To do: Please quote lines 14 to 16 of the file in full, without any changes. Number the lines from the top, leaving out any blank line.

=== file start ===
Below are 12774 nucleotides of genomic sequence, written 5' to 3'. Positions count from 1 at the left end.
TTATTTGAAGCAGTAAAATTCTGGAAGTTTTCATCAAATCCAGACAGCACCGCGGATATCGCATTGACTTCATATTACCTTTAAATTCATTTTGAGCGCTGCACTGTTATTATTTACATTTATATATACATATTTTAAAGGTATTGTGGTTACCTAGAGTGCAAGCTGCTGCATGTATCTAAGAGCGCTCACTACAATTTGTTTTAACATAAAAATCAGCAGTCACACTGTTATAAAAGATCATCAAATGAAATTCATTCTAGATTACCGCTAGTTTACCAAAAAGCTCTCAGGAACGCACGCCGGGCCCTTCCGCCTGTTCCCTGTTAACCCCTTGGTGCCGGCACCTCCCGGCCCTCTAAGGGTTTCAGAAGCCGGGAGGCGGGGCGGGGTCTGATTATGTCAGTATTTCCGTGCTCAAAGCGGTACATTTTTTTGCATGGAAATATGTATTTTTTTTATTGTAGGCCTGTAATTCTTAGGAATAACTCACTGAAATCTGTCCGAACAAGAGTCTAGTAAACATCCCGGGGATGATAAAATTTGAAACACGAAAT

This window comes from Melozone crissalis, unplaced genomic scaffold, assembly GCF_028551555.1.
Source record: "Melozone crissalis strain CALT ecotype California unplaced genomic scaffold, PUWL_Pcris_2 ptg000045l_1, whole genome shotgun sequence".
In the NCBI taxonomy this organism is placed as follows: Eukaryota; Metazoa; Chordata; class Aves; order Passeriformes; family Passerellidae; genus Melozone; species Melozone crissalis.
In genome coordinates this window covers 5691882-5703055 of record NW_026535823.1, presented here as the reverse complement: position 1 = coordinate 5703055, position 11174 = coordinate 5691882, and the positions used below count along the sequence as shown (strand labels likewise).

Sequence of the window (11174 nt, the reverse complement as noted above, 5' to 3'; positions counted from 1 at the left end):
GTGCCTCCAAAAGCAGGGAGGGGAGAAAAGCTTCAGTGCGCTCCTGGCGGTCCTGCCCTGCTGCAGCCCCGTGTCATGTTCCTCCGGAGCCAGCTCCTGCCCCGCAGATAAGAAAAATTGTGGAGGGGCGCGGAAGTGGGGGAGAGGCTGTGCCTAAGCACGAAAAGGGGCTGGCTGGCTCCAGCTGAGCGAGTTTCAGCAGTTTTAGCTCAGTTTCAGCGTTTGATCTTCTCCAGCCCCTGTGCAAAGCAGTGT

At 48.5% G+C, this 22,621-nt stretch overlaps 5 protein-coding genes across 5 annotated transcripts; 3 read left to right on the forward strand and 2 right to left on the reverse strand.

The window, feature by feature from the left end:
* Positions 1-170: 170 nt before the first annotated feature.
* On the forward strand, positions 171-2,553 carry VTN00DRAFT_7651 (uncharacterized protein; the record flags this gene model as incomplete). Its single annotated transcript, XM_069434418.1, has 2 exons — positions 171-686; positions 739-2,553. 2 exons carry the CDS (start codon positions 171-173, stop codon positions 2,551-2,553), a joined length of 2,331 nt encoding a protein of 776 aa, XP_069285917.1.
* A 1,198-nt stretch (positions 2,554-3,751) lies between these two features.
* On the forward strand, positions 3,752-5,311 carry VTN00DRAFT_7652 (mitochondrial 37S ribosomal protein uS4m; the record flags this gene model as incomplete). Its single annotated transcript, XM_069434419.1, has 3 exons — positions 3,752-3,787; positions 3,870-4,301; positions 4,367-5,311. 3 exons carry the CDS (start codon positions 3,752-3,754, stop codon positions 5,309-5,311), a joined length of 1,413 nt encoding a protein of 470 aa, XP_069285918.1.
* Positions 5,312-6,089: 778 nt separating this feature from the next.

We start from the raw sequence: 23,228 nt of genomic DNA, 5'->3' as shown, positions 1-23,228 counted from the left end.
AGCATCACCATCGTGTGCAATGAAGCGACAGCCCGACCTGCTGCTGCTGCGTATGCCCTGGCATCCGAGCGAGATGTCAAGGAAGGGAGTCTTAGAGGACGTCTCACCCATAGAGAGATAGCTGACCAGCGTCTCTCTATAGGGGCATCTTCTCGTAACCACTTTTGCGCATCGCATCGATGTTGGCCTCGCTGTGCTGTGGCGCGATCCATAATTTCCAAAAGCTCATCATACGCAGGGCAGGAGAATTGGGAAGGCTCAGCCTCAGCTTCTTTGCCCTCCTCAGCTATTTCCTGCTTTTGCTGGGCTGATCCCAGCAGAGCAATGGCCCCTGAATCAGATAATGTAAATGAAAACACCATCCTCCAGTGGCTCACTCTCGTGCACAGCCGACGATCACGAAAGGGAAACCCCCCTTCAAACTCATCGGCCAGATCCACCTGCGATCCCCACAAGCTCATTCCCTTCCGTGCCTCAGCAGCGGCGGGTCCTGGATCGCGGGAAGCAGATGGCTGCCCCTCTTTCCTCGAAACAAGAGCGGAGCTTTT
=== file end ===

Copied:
* On the forward strand, positions 3,752-5,311 carry VTN00DRAFT_7652 (mitochondrial 37S ribosomal protein uS4m; the record flags this gene model as incomplete). Its single annotated transcript, XM_069434419.1, has 3 exons — positions 3,752-3,787; positions 3,870-4,301; positions 4,367-5,311. 3 exons carry the CDS (start codon positions 3,752-3,754, stop codon positions 5,309-5,311), a joined length of 1,413 nt encoding a protein of 470 aa, XP_069285918.1.
* Positions 5,312-6,089: 778 nt separating this feature from the next.

We start from the raw sequence: 23,228 nt of genomic DNA, 5'->3' as shown, positions 1-23,228 counted from the left end.